Item ID: 9745 Unpitsu soga 運筆麁畵 [The Moving Brush in Rough Painting]. Morikuni 橘守國 TACHIBANA.
Unpitsu soga 運筆麁畵 [The Moving Brush in Rough Painting].
Unpitsu soga 運筆麁畵 [The Moving Brush in Rough Painting].
Unpitsu soga 運筆麁畵 [The Moving Brush in Rough Painting].
Unpitsu soga 運筆麁畵 [The Moving Brush in Rough Painting].
Unpitsu soga 運筆麁畵 [The Moving Brush in Rough Painting].

A New Illustration Technique

Unpitsu soga 運筆麁畵 [The Moving Brush in Rough Painting].

57 double-page & two single-page woodcuts. 24; 20; 20 folding leaves. Three vols. 8vo, orig. semi-stiff wrappers, orig. block-printed title labels on upper covers. Osaka: Shibukawa Seiemon; Edo: Nishimura Genroku, 1749.

First edition, published one year after the artist’s death. Tachibana (1679-1748), “was the most prolific book-illustrator working in the Kanō tradition in the early eighteenth century…One book stands apart for quite other reasons from the rest designed by Morikuni: the Umpitsu Soga, a book of 1749 aiming to deal with the technique of (‘cursive’ or ‘coarse’ brushwork), and introducing, if not for the first time, then for the first time on such a systematic scale, new methods in preparing woodblocks to convey tonal effects of ink-painting, not by black outlines or by lines in white reserve, but by roughening the surface of the wood to produce a scumbling, almost mezzotint-like effect, and by ‘lowering’ certain areas, which then printed more faintly than the remainder of the book (with the connivance, of course, of the printer, who was responsible for the degree of pressure applied to the baren used for ‘burnishing off’ the proof)…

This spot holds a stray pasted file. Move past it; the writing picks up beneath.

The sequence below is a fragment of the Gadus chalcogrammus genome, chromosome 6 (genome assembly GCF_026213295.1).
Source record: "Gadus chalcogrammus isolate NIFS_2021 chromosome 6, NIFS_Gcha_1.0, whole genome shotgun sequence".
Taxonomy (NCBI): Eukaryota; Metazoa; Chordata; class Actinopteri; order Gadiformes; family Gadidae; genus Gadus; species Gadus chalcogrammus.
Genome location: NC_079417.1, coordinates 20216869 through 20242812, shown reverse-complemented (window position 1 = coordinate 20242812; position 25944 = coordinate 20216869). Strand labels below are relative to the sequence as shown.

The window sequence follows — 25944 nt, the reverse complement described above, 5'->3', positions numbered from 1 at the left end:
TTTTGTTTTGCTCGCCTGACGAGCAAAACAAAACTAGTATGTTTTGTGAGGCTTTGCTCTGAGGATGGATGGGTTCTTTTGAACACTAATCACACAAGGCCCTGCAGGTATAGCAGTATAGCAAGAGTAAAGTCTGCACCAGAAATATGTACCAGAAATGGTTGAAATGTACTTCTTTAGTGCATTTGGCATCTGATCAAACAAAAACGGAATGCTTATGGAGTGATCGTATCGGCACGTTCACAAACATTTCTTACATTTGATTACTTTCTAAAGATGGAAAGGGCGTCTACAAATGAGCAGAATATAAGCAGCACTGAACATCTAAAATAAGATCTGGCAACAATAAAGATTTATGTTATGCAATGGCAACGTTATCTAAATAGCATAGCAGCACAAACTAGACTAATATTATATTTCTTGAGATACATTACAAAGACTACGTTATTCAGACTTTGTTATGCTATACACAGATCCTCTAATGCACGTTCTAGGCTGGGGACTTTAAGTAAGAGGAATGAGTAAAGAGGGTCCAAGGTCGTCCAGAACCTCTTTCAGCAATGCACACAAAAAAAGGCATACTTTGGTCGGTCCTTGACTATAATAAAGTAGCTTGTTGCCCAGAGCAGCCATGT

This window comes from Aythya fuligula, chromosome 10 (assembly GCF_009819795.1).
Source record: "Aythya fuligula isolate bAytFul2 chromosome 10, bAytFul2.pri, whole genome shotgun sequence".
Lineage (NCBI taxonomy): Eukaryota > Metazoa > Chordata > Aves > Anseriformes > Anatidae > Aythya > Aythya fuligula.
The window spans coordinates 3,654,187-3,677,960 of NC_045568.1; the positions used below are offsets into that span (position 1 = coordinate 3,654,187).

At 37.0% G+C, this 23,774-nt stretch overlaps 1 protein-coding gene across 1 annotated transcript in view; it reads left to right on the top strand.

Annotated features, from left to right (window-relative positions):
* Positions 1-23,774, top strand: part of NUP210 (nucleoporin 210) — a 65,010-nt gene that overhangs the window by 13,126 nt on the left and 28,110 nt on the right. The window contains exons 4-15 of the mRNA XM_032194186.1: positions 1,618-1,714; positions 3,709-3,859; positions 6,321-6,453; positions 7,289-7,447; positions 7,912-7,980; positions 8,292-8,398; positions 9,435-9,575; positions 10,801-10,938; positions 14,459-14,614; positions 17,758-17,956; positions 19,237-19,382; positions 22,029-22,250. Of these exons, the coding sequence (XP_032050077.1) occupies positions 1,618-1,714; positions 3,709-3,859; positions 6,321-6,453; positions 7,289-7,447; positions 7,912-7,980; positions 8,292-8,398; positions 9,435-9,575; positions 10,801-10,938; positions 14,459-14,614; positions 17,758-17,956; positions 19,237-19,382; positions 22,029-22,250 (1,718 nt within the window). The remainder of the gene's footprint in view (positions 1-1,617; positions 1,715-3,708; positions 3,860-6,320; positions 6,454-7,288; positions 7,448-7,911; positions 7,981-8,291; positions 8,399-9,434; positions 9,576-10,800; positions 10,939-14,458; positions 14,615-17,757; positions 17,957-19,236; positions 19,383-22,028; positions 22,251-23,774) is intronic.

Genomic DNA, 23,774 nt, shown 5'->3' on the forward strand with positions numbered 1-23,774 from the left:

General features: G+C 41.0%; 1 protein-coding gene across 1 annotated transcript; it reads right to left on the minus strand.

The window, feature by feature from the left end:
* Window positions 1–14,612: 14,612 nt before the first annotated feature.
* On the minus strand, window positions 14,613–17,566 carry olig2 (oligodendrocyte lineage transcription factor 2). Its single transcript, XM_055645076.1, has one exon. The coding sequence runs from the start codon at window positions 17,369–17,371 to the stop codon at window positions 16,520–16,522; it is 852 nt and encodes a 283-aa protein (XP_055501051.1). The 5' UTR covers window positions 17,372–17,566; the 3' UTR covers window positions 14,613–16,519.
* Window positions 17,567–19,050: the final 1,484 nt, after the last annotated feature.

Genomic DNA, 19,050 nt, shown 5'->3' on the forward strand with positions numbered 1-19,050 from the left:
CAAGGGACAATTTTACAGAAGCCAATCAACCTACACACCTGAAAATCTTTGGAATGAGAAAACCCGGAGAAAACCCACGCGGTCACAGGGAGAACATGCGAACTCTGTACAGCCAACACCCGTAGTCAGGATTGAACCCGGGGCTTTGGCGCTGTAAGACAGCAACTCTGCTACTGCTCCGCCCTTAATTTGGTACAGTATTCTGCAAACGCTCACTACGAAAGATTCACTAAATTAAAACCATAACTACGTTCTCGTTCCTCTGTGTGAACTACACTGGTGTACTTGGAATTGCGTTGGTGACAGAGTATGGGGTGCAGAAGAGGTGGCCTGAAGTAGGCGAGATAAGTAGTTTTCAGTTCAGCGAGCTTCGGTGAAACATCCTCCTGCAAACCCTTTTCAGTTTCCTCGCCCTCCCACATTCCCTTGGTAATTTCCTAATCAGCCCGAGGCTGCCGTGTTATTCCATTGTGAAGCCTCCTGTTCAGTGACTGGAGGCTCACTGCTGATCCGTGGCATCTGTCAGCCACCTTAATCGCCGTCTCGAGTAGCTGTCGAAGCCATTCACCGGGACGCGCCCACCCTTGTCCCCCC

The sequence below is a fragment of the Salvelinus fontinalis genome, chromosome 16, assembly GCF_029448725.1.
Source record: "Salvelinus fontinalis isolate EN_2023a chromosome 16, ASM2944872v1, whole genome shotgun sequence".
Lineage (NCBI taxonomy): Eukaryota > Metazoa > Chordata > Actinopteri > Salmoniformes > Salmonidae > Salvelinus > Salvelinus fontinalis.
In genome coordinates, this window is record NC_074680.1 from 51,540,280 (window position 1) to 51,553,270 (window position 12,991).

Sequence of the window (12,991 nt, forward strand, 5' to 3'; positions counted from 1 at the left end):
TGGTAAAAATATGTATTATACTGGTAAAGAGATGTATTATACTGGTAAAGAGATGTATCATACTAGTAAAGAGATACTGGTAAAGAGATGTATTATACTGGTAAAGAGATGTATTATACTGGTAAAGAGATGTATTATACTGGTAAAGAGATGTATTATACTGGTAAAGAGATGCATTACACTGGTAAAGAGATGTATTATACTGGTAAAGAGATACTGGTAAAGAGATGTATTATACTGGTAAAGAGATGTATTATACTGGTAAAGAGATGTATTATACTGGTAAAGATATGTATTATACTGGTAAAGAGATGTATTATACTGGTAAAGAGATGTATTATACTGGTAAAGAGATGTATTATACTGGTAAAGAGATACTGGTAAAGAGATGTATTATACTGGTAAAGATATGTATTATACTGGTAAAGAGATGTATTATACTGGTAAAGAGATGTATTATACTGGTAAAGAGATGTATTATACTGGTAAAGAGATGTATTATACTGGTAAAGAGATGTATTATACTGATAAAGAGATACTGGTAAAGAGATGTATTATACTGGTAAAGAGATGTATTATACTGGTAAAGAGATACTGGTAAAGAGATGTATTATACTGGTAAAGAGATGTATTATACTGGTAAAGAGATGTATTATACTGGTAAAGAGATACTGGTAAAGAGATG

“The ploys so successfully introduced in Morikuni’s book became part of the accepted repertoire of block-cutters for every type of book save those of the Ukiyo-e masters.”–Hillier, The Art of the Japanese Book, pp. 189-93.

The images in this handsome work deal mostly with studies of animals, birds, and flowers.

Fine set. A few minor wormholes.

References

Brown, Louise North. Block Printing & Book Illustrations in Japan (London: 1924), p. 64–“Most of Morikuni’s drawings have far less charm than Sukenobu’s or Masanobu’s work, although some of them show a good deal of virility. Those in the [present work] have much more freedom and breadth than most of his work. They show the Kanō technique rather than the severely academic manner which characterized so much that he did.”.

Price: $5,000.00

Item ID: 9745